Pamela Naidoo: Yeah, I agree with you, David. I think it is largely a case. I mean I go into a lot of detail into my book, and it always starts from within you, because you go to the things you can control. Doing a bit of introspection, who you are? How do you see yourself? And how can you manage those barriers within yourself in terms of trying to make guys as friends? I mean we all do it, we all create these barriers for ourselves in terms of how we portray ourselves, how see ourselves and those become limitations. Those limitations over years hinder us from making long term successful engagements with other people. I think for women particularly, because my study has been a lot about a women’s guide to male friendships, I think as we get older we’ve gone through a few relationships, and our friends are all married and they’re having kids, it can become quite isolating and lonely. I think doing a check-in with yourself about what you actually want? Who you are? Is a very important first step when you’re trying to make men as friends or trying to make opposite-sex friends.
David Brower: Absolutely and you’ve got … We all at some point have some level of boundaries that we respect and trust, and I think some of those boundaries need to break down a little bit in order to be successful in this, is that fair?
Pamela Naidoo: Yeah, I think that’s a fair assessment of how to make friends. These boundaries they are tough sometimes. First impressions … There’s a lot of pressure on getting it right the first time, but I think that pressure, we need to take that off ourselves as well sometimes because it will be easy on yourself removing those barriers. For me the biggest [inaudible 00:04:53] people when it comes to making friends is actually keeping an open mind.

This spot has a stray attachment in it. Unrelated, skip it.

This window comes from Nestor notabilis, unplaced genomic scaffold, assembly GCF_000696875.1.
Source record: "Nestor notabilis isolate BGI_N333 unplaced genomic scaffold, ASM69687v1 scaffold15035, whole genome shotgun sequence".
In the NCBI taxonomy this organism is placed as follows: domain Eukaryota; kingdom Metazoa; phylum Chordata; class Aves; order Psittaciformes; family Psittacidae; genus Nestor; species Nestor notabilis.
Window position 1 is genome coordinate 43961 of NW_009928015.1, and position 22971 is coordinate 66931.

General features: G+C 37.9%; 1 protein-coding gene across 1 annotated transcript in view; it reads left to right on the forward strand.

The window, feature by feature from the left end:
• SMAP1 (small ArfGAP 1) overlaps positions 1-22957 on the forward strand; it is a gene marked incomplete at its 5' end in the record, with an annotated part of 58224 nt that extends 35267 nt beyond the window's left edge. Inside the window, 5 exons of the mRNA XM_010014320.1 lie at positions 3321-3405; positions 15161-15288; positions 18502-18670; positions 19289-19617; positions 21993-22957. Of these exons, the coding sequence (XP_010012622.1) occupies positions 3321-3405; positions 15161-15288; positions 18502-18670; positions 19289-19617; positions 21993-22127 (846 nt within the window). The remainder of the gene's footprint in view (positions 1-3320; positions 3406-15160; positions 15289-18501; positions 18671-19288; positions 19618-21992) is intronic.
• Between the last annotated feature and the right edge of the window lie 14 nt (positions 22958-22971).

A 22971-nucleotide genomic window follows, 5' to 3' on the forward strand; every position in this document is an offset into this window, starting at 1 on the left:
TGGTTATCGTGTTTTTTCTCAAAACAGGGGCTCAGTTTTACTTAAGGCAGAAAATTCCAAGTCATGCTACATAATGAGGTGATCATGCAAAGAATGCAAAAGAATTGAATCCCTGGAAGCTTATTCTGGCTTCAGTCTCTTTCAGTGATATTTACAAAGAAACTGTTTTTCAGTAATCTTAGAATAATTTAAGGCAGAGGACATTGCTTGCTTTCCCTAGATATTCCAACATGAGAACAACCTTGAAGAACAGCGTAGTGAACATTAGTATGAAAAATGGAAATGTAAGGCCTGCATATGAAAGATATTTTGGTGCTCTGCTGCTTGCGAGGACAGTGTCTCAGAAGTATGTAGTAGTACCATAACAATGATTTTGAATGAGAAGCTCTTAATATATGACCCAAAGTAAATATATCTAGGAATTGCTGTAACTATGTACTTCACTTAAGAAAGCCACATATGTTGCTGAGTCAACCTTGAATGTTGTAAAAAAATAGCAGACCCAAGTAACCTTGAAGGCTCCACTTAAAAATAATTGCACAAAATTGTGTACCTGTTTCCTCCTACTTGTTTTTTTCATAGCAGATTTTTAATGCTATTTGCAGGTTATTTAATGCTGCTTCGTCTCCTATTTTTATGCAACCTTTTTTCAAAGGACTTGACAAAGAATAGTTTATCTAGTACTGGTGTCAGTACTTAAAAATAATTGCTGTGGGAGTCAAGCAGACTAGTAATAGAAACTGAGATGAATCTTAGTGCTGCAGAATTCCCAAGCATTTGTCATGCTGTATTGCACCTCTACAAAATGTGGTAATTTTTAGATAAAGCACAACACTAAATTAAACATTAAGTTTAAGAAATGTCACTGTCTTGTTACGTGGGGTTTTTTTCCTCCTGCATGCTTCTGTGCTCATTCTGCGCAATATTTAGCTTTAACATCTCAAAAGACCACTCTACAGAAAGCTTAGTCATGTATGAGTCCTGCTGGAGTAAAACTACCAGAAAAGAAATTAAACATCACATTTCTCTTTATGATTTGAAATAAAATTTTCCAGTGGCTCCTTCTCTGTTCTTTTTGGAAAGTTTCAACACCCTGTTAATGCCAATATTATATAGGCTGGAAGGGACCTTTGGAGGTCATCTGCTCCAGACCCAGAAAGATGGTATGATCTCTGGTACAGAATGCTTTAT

David Brower: Got to also understand that other person is doing the same and so you’re gradually trying to work towards each other and giving each other respect, right?
Pamela Naidoo: I think you couldn’t have said it better David. I think when you recognize and when you come to realize that the other person is feeling no different from the way you’re feeling, it takes the pressure off and it makes it easy if you do say, “Okay, it’s awkward. It’s awkward for me, but at the same time, it’s awkward for her or him too. So we’re both awkward, and we’re both equally awkward now, and that’s fine.” You know so we just continue and try to make the best out of it … Throw away those inhibitions a little bit, throw away expectations. Just see them for who they are and see the best in them.
My book goes into a lot of detail in terms of the friendship model. I talk a lot about the six stages within a friendship, and it is very powerful stuff in terms of how we make friends. The first two stages where we introduce ourselves in a friendship. The first one is in terms of letting people know what your role in society is. You know, where you work, what you do, where you live? That’s just like a placeholder. Okay, David does this, he runs podcasts, and he lives in New York.